A History of Tea in about 3 minutes

A History of White, Green & Black Tea: Camillia sinensis

Consider this when you are drinking your morning cuppa. We are drinking history: empires have been forged and countries lost based on this great drink. From China to Japan, then the empires created by the Europeans and then onto the USA (and back to China?) - tea has had its say in all of this.

The 1st Infusion? 2737 BC Chinese Emperor Shen Nung was boiling water out in the countryside as he believed in sterilizing his drinking water. Leaves from a Camellia Sinensis plant fell into his pot of boiling water and the first infusion was born.

The 3rd Century BC & word spreads: Initially, fresh tea leaves were merely boiled in water. Then the process began to get scaled up with drying, sorting and processing of the tea leaves. The tea became a sought after possession and a lot of value was attached to it. Tea consumption began to spread across all of China.

350 AD by Chinese scholar Kuo Po wrote about the medicinal benefits of tea

780 AD first Review of of Tea was written by Lu Yu, "The Book of Tea". It too him 20 years to write and he is known as the "Tea Saint".

803 AD Japanese Buddhist Monk Saicho, whilst studying, takes tea from China to Japan and the formalised tea (green & powdered) making ceremony was initiated.

Tea goes European: 1515 AD Fr. Jaspar de Cruz a Portuguese missionary was the 1st European to discover tea. Portugal, the strongest navy at the time, brings it back to Europe. Portugal are strongly allied with the Netherlands who start to comercialise it on a European-wide basis.

1660's AD - A Marriage that seals British fate and ties it to tea: Charles II married, while in exile, the Portuguese Infanta Princess Catherine of Braganza the daughter of King John IV of Portugal. She was married to Charles in 1662 as part of an alliance between England and Portugal. Charles II had also spent some time in Holland and was accustomed to talking tea. This marriage, and his knowledge and love of tea, effectively initiated the tea drinking craze in the British Isles.

Black tea replaces green tea coming from China as the Chinese prefer green. Around this time it was widely acknowledged that Green Tea can help to control weight. Also, black tea is easier to ship and withstand the long journey to Europe and the colonies. Black tea is the oxidised version of Green Tea so the long journey probably helped to oxidise the green tea more (heat and stirring!).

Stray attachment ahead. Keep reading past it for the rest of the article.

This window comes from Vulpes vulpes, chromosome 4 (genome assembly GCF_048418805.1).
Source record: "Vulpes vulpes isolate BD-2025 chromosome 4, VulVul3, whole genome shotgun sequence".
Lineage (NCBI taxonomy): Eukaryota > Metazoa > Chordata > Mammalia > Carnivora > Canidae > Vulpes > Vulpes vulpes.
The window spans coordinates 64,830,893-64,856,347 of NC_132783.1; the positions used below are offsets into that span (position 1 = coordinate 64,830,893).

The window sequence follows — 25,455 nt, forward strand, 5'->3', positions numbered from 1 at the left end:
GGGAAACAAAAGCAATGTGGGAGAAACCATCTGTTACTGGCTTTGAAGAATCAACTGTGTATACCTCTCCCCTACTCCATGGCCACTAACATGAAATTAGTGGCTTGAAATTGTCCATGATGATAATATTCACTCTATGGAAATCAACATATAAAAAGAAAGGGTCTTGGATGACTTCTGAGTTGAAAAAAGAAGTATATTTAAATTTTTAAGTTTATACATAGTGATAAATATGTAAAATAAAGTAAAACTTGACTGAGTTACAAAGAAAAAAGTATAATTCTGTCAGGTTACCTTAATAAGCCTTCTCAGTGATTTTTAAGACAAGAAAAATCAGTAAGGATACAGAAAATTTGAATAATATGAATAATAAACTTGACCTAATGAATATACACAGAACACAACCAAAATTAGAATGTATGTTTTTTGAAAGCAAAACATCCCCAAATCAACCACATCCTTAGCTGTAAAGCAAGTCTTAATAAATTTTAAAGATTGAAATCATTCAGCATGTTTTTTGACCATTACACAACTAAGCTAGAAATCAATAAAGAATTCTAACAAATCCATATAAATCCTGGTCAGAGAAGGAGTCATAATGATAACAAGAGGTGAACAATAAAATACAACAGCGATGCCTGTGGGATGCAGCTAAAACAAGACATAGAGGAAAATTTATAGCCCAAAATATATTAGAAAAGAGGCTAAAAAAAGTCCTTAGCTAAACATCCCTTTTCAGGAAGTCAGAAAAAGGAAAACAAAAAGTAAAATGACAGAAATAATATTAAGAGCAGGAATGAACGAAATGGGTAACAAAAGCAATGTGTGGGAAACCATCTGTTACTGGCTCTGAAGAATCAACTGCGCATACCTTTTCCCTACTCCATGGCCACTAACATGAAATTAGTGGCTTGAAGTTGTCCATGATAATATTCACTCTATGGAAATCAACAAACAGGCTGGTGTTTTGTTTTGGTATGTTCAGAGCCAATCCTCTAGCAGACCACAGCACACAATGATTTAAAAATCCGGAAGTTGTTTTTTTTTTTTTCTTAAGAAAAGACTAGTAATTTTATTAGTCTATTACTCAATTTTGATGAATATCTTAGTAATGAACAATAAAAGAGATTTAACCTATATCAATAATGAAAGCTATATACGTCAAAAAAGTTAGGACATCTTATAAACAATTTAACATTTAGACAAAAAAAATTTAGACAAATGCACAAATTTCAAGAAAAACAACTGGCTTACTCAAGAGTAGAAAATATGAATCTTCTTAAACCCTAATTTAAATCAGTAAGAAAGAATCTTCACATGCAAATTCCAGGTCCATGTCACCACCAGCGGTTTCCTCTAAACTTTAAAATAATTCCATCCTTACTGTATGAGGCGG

Boston Tea Party: 1767 AD British Parliament passed the act imposing a tax on the tea exported to North America. On December 16th, 1773 men disguised as Native Indians attacked the three British ships in Boston Harbor and dumped over 40 tons of black tea into the harbor and other similar acts erupted around the colonies all leading to the Revolutionary War and US Independence. Britain returns to drinking even more tea and US becomes a coffee drinking nation.

1908 AD: Thomas Sullivan sent out his tea as samples in silk bags. One of his clients accidentlally dropped the bag hot water and the tea bag was born.

Theresa McGee


A History of Tea in about 3 minutes

Hi Ketan, As someone who drinks around 15 cups of tea per day (has to be very strong tea) I really appreciate this. I often wonder how and when people first started to use certain products, particularly foodstuffs. Many thanks T


George Emsden


A History of Tea in about 3 minutes

Good Post Ketan but let me add a couple of things. For myself, I prefer the teas where the tea bag is large - my own favourite is PG Tips with its pyramid bag. This allows the leaves to circulate more and gives better flavour. As an experiment, buy some loose tea and tea bags of the same blend. Twinings sell both, for example. Brew the loose leaves in a tea pot and then compare with the tea bag cup. The pot-brewed tea will taste better - Some teas take 4 minutes to release all their flavour. Amazes me sometimes when people make you a cup of tea and take the tea bag out of the cup after 20 seconds! Then it's just tasteless sugar water. The one tea I haven't really tried is white tea. There are four main tea categories: herbal, green, black (the ordinary stuff mentioned above) and white tea. Enjoy


Tim Prizeman


A History of Tea in about 3 minutes

Great post ! Is it just me, or is it about time there was a campaign to bring back the tea trolley in workplaces.... so people can return to having a lovely mug of tasty leaf tea from a pot, rather than vile stuff in paper cups from vending machines.




A History of Tea in about 3 minutes

Hi Christopher, Two infusions for travelling long distance: UP&GO to keep awake at the appropriate hours and CALM&RELAX when its time to sleep. So it would be possible to potentially coordinate hours to the new time zone. CALM&RELAX is great for chilling out and relaxing. Also, there are some serotonin effects with the CALM&RELAX which could be useful. And UP&GO would have some energy boosting benefits giving a pick-me-up when its time to be up and about. Great natural alternative to Coffee! The trick is coordinating when to take them. PM (private message) me so we can organise a meeting if this is interesting and you want to explore. Regards, Ketan


Christopher BABAYODE


A History of Tea in about 3 minutes

With the knowledge you have about tea Ketan what Teas would you like to see served on your next long distance flight and why? Better still what teas do you pack when you fly?